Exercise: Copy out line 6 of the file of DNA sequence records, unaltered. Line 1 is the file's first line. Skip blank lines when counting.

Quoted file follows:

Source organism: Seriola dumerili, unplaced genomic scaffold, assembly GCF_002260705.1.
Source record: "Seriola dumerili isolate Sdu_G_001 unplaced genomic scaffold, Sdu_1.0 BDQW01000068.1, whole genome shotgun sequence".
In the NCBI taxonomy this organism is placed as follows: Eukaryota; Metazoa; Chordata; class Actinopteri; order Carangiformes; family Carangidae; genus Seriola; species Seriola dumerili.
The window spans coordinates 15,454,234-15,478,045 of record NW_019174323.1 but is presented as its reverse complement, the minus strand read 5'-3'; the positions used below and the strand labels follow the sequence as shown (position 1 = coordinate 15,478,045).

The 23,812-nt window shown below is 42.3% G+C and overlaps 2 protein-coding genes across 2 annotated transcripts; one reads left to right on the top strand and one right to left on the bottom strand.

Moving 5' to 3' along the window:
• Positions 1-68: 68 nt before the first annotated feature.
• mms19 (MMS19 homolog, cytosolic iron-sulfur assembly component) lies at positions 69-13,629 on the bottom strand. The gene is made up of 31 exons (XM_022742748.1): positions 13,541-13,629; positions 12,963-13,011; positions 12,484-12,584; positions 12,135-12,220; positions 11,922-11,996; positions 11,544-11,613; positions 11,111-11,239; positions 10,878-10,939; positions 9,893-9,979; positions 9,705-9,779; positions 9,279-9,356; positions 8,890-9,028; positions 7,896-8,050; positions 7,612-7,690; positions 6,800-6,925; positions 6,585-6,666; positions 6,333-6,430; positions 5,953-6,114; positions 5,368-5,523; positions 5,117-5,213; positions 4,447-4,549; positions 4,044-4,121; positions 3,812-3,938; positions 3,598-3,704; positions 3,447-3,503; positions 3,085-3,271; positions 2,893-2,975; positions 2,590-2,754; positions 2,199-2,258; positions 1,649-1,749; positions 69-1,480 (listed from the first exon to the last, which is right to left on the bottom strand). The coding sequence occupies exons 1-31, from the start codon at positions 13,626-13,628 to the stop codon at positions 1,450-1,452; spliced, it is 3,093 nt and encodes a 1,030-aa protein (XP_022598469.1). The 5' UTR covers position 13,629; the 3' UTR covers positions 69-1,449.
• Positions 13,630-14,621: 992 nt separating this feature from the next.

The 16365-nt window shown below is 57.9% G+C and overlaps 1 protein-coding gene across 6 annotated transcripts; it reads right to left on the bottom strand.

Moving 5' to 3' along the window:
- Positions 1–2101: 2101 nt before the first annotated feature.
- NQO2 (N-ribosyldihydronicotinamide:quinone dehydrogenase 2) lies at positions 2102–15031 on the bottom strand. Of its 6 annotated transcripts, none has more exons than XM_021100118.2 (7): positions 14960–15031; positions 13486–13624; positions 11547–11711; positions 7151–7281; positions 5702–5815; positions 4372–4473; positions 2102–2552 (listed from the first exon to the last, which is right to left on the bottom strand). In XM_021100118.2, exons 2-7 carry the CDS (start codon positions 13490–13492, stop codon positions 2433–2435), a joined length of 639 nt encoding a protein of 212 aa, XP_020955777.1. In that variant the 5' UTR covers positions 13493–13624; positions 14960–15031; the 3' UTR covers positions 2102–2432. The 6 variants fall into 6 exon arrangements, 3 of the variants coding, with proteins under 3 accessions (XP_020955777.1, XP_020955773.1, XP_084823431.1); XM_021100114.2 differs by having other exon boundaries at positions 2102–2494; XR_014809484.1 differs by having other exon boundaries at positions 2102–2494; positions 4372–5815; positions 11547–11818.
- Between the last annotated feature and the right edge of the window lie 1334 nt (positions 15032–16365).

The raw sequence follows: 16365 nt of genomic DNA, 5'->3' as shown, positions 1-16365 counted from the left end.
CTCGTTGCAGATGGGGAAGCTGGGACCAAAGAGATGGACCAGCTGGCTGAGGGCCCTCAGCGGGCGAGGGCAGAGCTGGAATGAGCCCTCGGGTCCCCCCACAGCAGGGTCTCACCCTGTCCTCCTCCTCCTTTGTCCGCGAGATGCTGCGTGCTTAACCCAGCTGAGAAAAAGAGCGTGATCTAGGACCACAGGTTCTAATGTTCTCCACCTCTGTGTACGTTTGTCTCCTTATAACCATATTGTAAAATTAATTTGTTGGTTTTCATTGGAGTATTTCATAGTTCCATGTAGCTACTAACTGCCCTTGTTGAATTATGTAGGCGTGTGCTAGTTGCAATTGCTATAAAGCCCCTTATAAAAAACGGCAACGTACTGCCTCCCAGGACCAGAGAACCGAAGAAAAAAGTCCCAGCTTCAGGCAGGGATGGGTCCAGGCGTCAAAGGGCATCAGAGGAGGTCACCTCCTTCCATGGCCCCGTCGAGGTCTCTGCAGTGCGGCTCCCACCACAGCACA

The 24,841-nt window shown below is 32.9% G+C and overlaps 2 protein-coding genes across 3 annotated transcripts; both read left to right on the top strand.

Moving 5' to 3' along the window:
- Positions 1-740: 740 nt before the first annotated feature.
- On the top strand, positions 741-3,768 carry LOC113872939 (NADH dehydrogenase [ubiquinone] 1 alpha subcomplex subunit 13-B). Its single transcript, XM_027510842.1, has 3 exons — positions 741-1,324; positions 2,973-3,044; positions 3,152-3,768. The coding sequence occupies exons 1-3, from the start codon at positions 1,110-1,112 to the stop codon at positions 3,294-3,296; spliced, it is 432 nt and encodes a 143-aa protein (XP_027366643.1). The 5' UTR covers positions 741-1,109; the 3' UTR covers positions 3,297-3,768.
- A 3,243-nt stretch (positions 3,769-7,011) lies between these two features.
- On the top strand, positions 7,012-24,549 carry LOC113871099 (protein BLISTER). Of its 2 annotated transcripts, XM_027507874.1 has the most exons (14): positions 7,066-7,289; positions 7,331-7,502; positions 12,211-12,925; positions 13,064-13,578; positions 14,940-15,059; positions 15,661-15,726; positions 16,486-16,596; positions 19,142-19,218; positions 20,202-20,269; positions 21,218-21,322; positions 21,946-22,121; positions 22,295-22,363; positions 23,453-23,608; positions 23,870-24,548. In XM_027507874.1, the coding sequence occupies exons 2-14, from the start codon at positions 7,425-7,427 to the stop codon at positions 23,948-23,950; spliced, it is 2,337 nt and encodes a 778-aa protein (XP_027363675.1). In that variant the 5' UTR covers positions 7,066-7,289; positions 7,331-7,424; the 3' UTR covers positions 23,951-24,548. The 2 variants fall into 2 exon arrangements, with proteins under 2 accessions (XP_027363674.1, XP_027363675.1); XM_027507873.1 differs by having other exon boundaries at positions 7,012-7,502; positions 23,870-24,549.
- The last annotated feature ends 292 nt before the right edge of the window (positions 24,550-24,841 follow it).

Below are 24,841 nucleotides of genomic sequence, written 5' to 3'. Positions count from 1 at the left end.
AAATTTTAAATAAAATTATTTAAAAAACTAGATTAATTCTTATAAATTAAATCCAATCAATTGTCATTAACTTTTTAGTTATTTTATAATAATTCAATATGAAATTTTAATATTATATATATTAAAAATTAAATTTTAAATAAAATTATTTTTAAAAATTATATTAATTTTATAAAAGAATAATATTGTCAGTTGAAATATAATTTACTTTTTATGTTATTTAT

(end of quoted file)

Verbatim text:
Moving 5' to 3' along the window: